Writing for Internal Comms
To have the best shot at connecting with employees, try to stick with a person-to-person tone of voice. Imagine that you’re sharing the info with a friend or colleague to help you avoid sounding like a corporation talking to an employee number. Authenticity is important, as is serving up the content in a format that makes it easy for employees to quickly get the information they need.
At Tribe, we sometimes create writing style guides for companies’ employer brands and often rewrite existing copy for internal communications projects. Here are five common mistakes we see, and a few thoughts on how to avoid them:
Don’t ghostwrite in the dark
CEOs and other top executives are understandably too busy to write all their own stuff, so ghostwriting is a necessary evil. But you can emulate someone else’s voice more authentically when you’ve actually spent time with them. If you don’t know the person you’re ghostwriting for, ask for an interview and record it, so you can pay attention to speech patterns and word choices later. You could also refer to videos of them at speaking engagements or employee events, like town halls. Look for markers like the superlatives they employ. For instance, do they say “awesome,” “brilliant” or “superb”?
Don’t write something you wouldn’t say
If you wouldn’t say it in such a stiff or formal tone, try not to write it that way either. The goal is to communicate clearly, not to impress or intimidate. When developing internal communications, try to write, as much as possible, in a conversational style. If you were just explaining this topic to someone in person, how would you say it? Instead of writing “utilize,” you might just stick with “use,” for instance. But keep in mind the characteristics of the brand you’re writing for. For some brands, the use of “whom” might be appropriate. For others, it would feel stilted.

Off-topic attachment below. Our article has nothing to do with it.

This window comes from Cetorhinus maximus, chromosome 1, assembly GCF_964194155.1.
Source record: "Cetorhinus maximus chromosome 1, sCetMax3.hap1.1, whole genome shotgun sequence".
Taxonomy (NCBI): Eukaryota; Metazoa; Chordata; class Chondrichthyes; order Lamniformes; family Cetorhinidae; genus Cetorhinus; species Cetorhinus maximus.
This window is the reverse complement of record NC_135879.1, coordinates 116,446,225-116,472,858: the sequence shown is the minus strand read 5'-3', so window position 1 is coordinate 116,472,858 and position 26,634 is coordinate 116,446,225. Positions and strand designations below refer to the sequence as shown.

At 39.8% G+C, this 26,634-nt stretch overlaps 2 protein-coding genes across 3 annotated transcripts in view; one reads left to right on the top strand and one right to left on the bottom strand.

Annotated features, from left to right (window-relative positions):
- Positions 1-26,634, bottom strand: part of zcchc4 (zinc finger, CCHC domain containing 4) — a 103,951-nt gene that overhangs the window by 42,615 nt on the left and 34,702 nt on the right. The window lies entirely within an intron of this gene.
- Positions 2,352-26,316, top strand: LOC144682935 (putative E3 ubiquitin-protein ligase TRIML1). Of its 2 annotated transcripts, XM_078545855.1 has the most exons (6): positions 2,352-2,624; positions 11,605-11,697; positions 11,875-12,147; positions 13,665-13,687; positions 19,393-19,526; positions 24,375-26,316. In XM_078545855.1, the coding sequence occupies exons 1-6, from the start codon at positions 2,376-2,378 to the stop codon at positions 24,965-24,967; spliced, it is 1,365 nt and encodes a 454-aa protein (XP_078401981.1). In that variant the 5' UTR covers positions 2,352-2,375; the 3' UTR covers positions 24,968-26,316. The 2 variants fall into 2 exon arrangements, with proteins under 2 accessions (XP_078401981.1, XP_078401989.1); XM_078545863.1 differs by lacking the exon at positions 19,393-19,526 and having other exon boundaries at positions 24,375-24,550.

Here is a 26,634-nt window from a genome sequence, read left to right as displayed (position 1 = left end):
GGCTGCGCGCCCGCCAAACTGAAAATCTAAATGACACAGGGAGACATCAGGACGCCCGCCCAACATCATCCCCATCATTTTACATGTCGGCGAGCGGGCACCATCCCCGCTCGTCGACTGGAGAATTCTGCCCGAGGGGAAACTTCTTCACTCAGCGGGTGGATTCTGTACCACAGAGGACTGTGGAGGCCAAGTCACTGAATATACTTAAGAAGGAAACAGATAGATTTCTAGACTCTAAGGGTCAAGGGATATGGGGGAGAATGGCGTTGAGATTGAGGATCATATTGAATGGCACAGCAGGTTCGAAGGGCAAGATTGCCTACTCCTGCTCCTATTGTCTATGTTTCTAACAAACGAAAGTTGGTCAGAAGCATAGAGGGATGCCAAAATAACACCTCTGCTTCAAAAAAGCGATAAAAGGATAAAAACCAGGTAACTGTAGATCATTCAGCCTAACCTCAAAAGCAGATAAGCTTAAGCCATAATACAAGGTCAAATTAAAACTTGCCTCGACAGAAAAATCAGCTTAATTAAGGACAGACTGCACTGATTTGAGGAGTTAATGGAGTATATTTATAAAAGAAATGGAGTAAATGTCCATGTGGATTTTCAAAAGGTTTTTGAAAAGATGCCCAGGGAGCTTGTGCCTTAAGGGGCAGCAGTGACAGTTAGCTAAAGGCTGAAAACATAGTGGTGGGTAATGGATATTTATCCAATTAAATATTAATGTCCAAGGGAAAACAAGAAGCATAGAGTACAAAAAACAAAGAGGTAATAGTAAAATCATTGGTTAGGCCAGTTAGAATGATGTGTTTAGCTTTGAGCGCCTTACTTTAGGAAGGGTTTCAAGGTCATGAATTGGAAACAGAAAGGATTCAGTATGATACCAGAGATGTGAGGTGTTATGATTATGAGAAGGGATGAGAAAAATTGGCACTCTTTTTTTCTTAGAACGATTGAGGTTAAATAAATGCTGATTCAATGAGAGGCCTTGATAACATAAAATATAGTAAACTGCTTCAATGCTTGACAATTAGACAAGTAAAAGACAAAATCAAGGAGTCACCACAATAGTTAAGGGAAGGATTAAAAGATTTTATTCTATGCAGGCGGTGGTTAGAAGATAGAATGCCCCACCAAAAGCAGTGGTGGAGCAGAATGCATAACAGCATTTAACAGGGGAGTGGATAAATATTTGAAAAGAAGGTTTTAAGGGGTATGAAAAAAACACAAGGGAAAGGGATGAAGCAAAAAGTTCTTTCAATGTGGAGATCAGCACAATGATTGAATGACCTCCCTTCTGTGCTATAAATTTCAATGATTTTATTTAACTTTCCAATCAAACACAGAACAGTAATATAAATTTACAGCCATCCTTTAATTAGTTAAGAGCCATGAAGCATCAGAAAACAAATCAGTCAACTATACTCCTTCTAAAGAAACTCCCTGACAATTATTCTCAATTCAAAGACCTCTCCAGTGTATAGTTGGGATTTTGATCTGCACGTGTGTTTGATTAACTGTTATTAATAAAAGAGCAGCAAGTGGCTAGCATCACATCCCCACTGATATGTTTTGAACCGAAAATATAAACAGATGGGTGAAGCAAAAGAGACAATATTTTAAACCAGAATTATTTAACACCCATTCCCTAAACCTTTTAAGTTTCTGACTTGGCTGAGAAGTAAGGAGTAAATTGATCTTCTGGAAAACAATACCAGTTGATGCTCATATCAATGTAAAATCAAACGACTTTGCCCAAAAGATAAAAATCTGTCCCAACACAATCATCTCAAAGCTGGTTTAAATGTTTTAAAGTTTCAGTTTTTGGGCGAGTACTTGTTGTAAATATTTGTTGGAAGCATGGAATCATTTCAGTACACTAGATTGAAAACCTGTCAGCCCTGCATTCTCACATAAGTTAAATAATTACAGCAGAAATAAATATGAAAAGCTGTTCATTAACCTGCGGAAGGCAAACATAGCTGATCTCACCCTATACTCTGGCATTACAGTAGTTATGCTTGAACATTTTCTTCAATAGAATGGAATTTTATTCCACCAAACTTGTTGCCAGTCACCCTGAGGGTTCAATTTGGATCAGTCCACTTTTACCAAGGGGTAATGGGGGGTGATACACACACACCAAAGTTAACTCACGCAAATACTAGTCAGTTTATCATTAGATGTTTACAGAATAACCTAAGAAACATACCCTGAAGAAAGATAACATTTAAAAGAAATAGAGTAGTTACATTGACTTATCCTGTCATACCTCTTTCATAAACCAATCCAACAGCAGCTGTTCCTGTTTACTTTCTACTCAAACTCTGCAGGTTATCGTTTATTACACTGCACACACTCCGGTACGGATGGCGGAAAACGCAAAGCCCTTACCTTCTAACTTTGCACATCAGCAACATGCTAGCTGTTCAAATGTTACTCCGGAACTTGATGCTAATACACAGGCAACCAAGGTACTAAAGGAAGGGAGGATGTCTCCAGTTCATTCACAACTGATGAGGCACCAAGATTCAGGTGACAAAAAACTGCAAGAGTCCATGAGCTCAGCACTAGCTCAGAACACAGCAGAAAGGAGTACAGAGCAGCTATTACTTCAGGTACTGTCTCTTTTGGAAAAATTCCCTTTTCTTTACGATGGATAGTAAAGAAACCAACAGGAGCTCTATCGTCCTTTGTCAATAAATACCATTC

Don’t sound like a school teacher
Even when you’re giving employees instruction on open enrollment registration or explaining a new policy, imagine yourself speaking to someone on your same level. There’s no reason to talk down to employees. Most people are more receptive to communication that’s presented as useful information rather than a string of bossy commands. If you find yourself, for example, repeatedly using the word “should,” that’s a clue that you might be veering toward the crotchety schoolmarm voice as opposed to that of the respectful colleague.
Don’t bury the call to action
If the point of the communication you’re writing is to get employees to take some action, let them know what that desired response is, right up front. Don’t make them wade through several paragraphs to figure out what they need to do. Likewise, don’t bury the most important takeaway from your communication. If the big news is the launch of some new technology that’s a game changer for your business, make that news the headline and explain it quickly in the first few sentences. Any information about what led up to this breakthrough can come in the paragraphs that follow.
Don’t expect them to read every word
We know employees aren’t going to read the entirety of everything we put out there, but sometimes we lose sight of that fact. People are busy, and if they’re not particularly interested in the topic, they will either skim it or skip it. Encourage skimming by breaking up your text with subheads that help explain the section that follows. If someone reads only the headline and the subheads, will they still get the gist of the communication? You might also consider using pull quotes of interesting comments, which might entice someone to read more.